Wednesday, March 28, 2012

Good Bugs vs. Bad Bugs

Garden Check List

  1. Compost- Check
  2. Early Spring plants in ground-Check
  3. Chicken fence up and maintained-Check
  4. April and May plants planned and plotted- Check

Aphids, White Flies Earwigs and Cutworms…….Not on the check list……

One of the beautiful benefits of having free ranged chickens is their appetite for bugs. However, chickens do not discriminate against good bugs and bad bugs. They tend to eat everything including Lady Bug larvae and Lacewings and Soldier Beetles.

I do not like using insecticides in my garden or around my yard for various reasons, including the “organic” kind. The top three reasons:

  1. My Children- they love to eat right out of the garden
  2. My Bees- Bees very sensitive to insecticides, even the organic versions
  3. I love Lady Bugs and Butterflies!!!!

Last year we planted with great success plants that are bee friendly. Our honey was outstanding from our efforts. So, this year my plan is to plant beneficial plants to attract beneficial insects. But, what is a good bug vs. a bad bug? I recently discovered the top ten beneficial insects a gardener wants in the garden. Now, as I understand it these insects are subject to region. What would be found in San Diego, California may not be in Charleston, South Carolina or Janesville, Wisconsin. Check out your local Ag Extension to see which beneficial insects are in your region.

Here are the Top Ten Beneficial Insects

  1. Braconid Wasps (Hymenoptera) – The larvae is the beneficial portion. The adult eats nectar and pollen.
    1. Diet: Caterpillars (including tomato hornworms), flies, beetle larvae, leaf miners, true bugs and aphids.
  2. Ground Beetles (Coleoptera)
    1. Diet: Asparagus beetles, caterpillars, Colorado potato beetles, corn earworms, cutworms, slugs, squash vine borers and tobacco budworms.
  3. Hover or Syrphid Flies (Diptera)- The larvae is the beneficial portion. The adults eats nectar and pollen
    1. Diet: Larvaw eat mealybugs, small caterpillars, and early season aphids.
  4. Lacewings (Neuroptera)
    1. Diet: larvae prey on aphids, small caterpillars and caterpillar eggs, other larvae, mealybugs, white flies.
  5. Lady Bugs aka Lady Beetles (Coleoptera)
    1. Diet: Larvae and adutlts both dine on aphids, small caterpillars, small beetles, and insect eggs.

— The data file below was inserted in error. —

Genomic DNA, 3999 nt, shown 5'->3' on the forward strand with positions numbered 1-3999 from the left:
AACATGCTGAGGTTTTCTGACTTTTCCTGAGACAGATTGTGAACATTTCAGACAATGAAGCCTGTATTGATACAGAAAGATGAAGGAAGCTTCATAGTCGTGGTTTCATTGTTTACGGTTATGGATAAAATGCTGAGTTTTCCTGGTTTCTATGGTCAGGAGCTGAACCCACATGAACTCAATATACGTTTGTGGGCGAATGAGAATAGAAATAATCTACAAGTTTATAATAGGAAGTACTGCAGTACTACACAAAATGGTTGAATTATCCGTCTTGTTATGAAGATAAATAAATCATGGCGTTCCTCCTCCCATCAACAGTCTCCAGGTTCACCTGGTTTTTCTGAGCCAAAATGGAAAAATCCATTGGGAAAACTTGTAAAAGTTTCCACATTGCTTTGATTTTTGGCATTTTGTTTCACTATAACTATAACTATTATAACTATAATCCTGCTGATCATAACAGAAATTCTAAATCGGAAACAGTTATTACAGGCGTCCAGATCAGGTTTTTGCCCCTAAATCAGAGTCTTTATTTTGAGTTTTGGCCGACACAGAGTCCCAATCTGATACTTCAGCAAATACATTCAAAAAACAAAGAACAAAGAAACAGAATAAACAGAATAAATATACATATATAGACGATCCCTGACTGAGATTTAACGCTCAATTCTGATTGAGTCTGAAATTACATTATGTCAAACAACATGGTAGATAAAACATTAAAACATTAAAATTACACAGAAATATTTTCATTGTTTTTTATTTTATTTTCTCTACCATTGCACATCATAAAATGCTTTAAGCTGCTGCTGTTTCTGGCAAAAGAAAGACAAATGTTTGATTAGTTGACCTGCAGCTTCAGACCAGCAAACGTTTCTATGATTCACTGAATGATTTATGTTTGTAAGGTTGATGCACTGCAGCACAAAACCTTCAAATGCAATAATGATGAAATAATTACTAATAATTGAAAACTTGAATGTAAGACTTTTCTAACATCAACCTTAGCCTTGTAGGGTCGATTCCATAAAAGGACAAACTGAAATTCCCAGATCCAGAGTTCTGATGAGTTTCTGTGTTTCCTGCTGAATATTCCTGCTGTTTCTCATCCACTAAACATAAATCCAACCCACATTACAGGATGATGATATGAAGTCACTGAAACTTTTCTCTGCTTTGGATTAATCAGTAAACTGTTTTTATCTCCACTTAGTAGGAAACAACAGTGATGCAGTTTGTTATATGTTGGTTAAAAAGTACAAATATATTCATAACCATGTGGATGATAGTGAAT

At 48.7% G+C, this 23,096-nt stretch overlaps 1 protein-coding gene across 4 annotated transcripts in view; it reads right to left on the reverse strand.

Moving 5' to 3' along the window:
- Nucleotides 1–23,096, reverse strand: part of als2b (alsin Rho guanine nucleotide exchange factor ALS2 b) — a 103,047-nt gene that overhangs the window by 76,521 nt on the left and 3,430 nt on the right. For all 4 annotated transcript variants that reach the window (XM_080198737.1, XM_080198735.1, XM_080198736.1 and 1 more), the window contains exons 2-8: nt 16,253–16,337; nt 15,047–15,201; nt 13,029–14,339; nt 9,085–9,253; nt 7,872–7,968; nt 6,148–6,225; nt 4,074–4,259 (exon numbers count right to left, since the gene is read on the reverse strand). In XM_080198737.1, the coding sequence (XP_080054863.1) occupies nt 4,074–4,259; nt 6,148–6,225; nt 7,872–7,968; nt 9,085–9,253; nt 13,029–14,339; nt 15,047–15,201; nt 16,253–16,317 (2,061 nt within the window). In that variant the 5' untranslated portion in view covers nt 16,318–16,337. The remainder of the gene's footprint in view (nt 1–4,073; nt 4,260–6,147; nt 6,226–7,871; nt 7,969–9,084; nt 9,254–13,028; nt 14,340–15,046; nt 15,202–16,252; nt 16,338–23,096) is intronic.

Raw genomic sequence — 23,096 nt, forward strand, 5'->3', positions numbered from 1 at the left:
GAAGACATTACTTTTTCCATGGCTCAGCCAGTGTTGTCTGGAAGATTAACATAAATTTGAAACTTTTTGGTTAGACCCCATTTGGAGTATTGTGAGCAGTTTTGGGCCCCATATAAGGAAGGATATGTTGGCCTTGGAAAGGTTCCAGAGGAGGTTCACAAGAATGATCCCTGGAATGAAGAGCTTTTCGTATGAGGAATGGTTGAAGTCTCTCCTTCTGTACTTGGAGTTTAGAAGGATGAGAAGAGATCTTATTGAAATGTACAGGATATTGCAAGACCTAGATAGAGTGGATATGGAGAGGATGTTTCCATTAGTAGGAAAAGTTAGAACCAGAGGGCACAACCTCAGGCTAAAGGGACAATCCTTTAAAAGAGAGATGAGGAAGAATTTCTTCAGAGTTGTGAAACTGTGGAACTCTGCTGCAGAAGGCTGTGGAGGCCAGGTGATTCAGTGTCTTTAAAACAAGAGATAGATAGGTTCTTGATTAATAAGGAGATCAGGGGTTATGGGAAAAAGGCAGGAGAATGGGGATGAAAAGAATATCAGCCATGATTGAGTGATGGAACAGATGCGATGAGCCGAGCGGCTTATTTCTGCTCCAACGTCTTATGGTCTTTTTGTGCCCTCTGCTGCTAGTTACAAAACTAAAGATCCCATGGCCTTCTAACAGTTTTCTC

6. Predatory Bugs (Hemiptera)
    1. Diet: Numphs or larvae and adults feed on aphids, catepillars, scale insects, spider mites and insect eggs.
  7. Soldier Beetles (Coleoptera)
    1. Diet: Larvae feed on the eggs and larvae of beetles, grasshoppers, moths and other insects. Adults feed on aphids, and other soft bodies insects.
  8. Spiders (Araneae)
    1. Diet: Depeneds on species, but can include aphids, beetles, cutworms, fire ants, lacebugs, spider mites, squash bugs, and tobacco budworms
  9. Tacinid Flies (Diptera)
    1. Diet: Larvae feed internally on caterpillars, beetles, bugs, earwigs, and grasshoppers.
  10. Trichogramma Mini Wasps (Hymenoptera)
    1. Diet: Pest eggs, especially those of cabbage worms, codling moths, corm earworms, diamondback moths, and other moths and butterflies.
Now, why Praying Mantises aren't included in this list, I don't know why. But, I would also include them as a beneficial insect in the garden. Plus, they are cool.

Top 19 Plants Beneficial Love

These annual and perennial plants draw an abundance of diverse beneficial insects in many regions. Choose early, mid and late season bloomers to insure beneficial insects stay in the garden. California Agriculture researchers have also found that a good hedge can also attract and maintain a healthy environment for beneficial insects.

Check the following list for your area:

  1. Sweet Alyssum- Spring through frost
  2. Hairy vetch- Spring to Summer
  3. Angelica- late spring
  4. Common Garden Sage- late Spring to early Summer
  5. Orange stone crop- late Spring to early Summer
  6. Thyme – late Spring to early Summer
  7. Catmint- late Spring to Midsummer
  8. Buckwheat- three weeks after planting; continues up to 10 weeks
  9. Dill –Summer
  10. Fennel-Summer
  11. Shasta Daisy- Summer
  12. Mints- Midsummer
  13. Coreopsis- Summer to Fall
  14. Cilantro- Summer to Fall
  15. Cosmos- Summer to Fall
  16. Oregano- Summer to Fall
  17. Yarrows- Summer to Fall
  18. Goldenrod- Late Summer to Fall
  19. Asters aka Bachelor's Buttons- Late Summer to Fall

The ones highlighted are the ones we currently have in our garden. What I have found interesting is how many of these plants are also associated with companion gardening. The rest I am planning to add to the garden in addition to the "Bee Garden."

Viking Son is six years old. Having bugs and creepy crawlys in the garden for him to explore and study has added an extra bonus. Both Viking Kiddos love Lady Bugs and bugs. Viking Son built a Lady Bug Cathedral last week. It was amazing. Then the other day he brought me a handful of pill bugs.

For extra information check out these resources

Garden Insects of North America by Whitney Cranshaw

Natural Enemies Handbook: The Illustrated Guide to Biological Pest Control by Mary Louise Flint and Steve H. Driestadt

Mother Earth News at

Happy Gardening!!!

Royalty the Rooster and his Family.

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